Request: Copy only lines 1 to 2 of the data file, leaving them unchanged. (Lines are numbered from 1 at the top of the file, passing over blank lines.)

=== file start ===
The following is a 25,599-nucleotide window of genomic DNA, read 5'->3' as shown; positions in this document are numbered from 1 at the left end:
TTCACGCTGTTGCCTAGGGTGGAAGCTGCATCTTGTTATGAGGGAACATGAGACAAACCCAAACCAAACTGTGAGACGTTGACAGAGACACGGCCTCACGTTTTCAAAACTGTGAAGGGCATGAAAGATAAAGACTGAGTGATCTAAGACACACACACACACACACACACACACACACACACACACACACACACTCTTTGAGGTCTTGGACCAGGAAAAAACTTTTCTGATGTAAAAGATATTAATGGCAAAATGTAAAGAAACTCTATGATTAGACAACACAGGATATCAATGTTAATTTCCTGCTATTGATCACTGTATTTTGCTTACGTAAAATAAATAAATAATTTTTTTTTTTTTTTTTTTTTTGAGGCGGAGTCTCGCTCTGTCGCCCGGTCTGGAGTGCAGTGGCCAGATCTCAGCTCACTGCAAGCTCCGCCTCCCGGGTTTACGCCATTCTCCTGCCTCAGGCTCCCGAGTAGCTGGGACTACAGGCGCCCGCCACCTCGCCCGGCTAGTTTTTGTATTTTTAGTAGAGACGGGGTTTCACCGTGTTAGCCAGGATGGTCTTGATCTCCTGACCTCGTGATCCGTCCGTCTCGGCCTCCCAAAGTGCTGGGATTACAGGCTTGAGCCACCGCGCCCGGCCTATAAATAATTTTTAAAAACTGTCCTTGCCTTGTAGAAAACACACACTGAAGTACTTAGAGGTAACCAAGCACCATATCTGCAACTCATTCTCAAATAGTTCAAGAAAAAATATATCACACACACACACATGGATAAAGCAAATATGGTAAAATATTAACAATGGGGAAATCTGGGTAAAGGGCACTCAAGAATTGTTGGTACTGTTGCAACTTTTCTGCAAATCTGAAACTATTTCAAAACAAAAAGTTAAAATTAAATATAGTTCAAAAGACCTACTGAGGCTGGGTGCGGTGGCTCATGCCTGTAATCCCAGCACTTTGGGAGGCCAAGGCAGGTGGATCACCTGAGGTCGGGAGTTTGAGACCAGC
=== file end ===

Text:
The following is a 25,599-nucleotide window of genomic DNA, read 5'->3' as shown; positions in this document are numbered from 1 at the left end:
TTCACGCTGTTGCCTAGGGTGGAAGCTGCATCTTGTTATGAGGGAACATGAGACAAACCCAAACCAAACTGTGAGACGTTGACAGAGACACGGCCTCACGTTTTCAAAACTGTGAAGGGCATGAAAGATAAAGACTGAGTGATCTAAGACACACACACACACACACACACACACACACACACACACACACACACTCTTTGAGGTCTTGGACCAGGAAAAAACTTTTCTGATGTAAAAGATATTAATGGCAAAATGTAAAGAAACTCTATGATTAGACAACACAGGATATCAATGTTAATTTCCTGCTATTGATCACTGTATTTTGCTTACGTAAAATAAATAAATAATTTTTTTTTTTTTTTTTTTTTTGAGGCGGAGTCTCGCTCTGTCGCCCGGTCTGGAGTGCAGTGGCCAGATCTCAGCTCACTGCAAGCTCCGCCTCCCGGGTTTACGCCATTCTCCTGCCTCAGGCTCCCGAGTAGCTGGGACTACAGGCGCCCGCCACCTCGCCCGGCTAGTTTTTGTATTTTTAGTAGAGACGGGGTTTCACCGTGTTAGCCAGGATGGTCTTGATCTCCTGACCTCGTGATCCGTCCGTCTCGGCCTCCCAAAGTGCTGGGATTACAGGCTTGAGCCACCGCGCCCGGCCTATAAATAATTTTTAAAAACTGTCCTTGCCTTGTAGAAAACACACACTGAAGTACTTAGAGGTAACCAAGCACCATATCTGCAACTCATTCTCAAATAGTTCAAGAAAAAATATATCACACACACACACATGGATAAAGCAAATATGGTAAAATATTAACAATGGGGAAATCTGGGTAAAGGGCACTCAAGAATTGTTGGTACTGTTGCAACTTTTCTGCAAATCTGAAACTATTTCAAAACAAAAAGTTAAAATTAAATATAGTTCAAAAGACCTACTGAGGCTGGGTGCGGTGGCTCATGCCTGTAATCCCAGCACTTTGGGAGGCCAAGGCAGGTGGATCACCTGAGGTCGGGAGTTTGAGACCAGC